2) My dick is clean.  I wash it with soap.

iii) A lot.

 

Yes me too truthfully.  I am one of the guys that I hang onto the paper towel to pull open the bathroom door there are so many "just held a dick now touching this door" hands pulling it open.  

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Just now, Zephyr said:

Yes me too truthfully.  I am one of the guys that I hang onto the paper towel to pull open the bathroom door there are so many "just held a dick now touching this door" hands pulling it open.  

People who don't do that are DISGUSTING! Period.

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1 hour ago, Zephyr said:

Two points I want to make....

a) I don't piss on my hands

2) My dick is clean.  I wash it with soap.

iii) A lot.

 

Yes me too truthfully.  I am one of the guys that I hang onto the paper towel to pull open the bathroom door there are so many "just held a dick now touching this door" hands pulling it open.  

...however you numbered those, there are three points there.

 

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On 11/30/2019 at 9:39 AM, RalphWaldoMooseworth said:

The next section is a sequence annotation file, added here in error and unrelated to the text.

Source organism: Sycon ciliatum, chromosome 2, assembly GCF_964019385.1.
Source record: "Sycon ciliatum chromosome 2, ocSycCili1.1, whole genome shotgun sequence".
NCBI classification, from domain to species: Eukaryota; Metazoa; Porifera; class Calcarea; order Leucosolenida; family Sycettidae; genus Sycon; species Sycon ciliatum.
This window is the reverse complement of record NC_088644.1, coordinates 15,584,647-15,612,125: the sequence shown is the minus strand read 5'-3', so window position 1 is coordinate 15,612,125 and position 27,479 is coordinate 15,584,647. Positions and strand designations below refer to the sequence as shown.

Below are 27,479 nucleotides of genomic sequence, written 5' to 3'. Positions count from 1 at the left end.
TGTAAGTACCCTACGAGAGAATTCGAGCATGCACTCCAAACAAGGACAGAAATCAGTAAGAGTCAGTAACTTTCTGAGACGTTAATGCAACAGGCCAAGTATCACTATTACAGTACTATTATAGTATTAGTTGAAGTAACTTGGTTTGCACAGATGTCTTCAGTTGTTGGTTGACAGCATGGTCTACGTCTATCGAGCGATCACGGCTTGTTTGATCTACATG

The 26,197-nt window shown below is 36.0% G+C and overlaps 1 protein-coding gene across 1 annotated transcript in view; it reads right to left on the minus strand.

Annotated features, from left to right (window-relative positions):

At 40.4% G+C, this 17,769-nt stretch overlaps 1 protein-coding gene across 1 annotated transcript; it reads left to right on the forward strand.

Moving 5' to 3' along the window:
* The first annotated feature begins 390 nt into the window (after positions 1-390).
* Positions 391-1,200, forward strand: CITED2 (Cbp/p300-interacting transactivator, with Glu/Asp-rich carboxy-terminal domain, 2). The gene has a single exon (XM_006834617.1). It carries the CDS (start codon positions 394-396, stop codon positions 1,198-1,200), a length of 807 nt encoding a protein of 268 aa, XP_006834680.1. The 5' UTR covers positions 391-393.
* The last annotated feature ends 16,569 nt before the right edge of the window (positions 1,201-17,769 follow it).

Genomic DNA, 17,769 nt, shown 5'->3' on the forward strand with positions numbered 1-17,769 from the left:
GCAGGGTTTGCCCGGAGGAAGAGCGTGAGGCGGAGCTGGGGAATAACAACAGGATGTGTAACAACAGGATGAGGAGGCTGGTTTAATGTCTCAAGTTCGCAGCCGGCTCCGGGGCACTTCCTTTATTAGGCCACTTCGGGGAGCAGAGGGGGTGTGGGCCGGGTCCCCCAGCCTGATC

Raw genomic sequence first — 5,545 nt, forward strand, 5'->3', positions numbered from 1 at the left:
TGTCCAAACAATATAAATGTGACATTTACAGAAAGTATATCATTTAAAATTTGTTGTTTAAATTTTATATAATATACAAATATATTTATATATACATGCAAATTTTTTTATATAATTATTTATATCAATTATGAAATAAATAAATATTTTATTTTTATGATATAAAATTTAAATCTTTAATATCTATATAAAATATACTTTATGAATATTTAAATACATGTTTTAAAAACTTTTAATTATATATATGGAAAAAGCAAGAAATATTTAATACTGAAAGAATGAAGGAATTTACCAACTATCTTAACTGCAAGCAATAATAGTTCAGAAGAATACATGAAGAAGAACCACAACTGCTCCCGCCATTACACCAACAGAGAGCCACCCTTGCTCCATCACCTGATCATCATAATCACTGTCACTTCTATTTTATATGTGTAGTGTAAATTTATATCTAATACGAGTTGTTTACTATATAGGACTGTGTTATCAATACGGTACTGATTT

I always want to throttle people I see walking oot of the restroom withoot washing their hands.  Like Poppy the restaurant chef/owner on Seinfeld. :D

 

I always thought it was Papi.  Turns oot we were both wronge.  It is Poppie.

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On 1/28/2020 at 7:19 AM, donkpow said:

While it is true that the inoculant created to fight a specific virus will not be fully effective in fighting a different or evolved virus, the body is still better prepared to fight a virus as the result of the flu vaccine. It can help the body fight the common cold, rhinovirus.

...this is based on the idea that the human immune system needs constant exercise to develop fully and remain effective in protecting us. Which does appear to be true. But honestly speaking dick hands does the same thing at a much cheaper cost and you don't need to make an appointment or stand in line to get immunity challenged by other peoples' dick hands.

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2 minutes ago, Page Turner said:

...this is based on the idea that the human immune system needs constant exercise to develop fully and remain effective in protecting us. Which does appear to be true. But honestly speaking dick hands does the same thing at a much cheaper cost and you don't need to make an appointment or stand in line to get immunity challenged by other peoples' dick hands.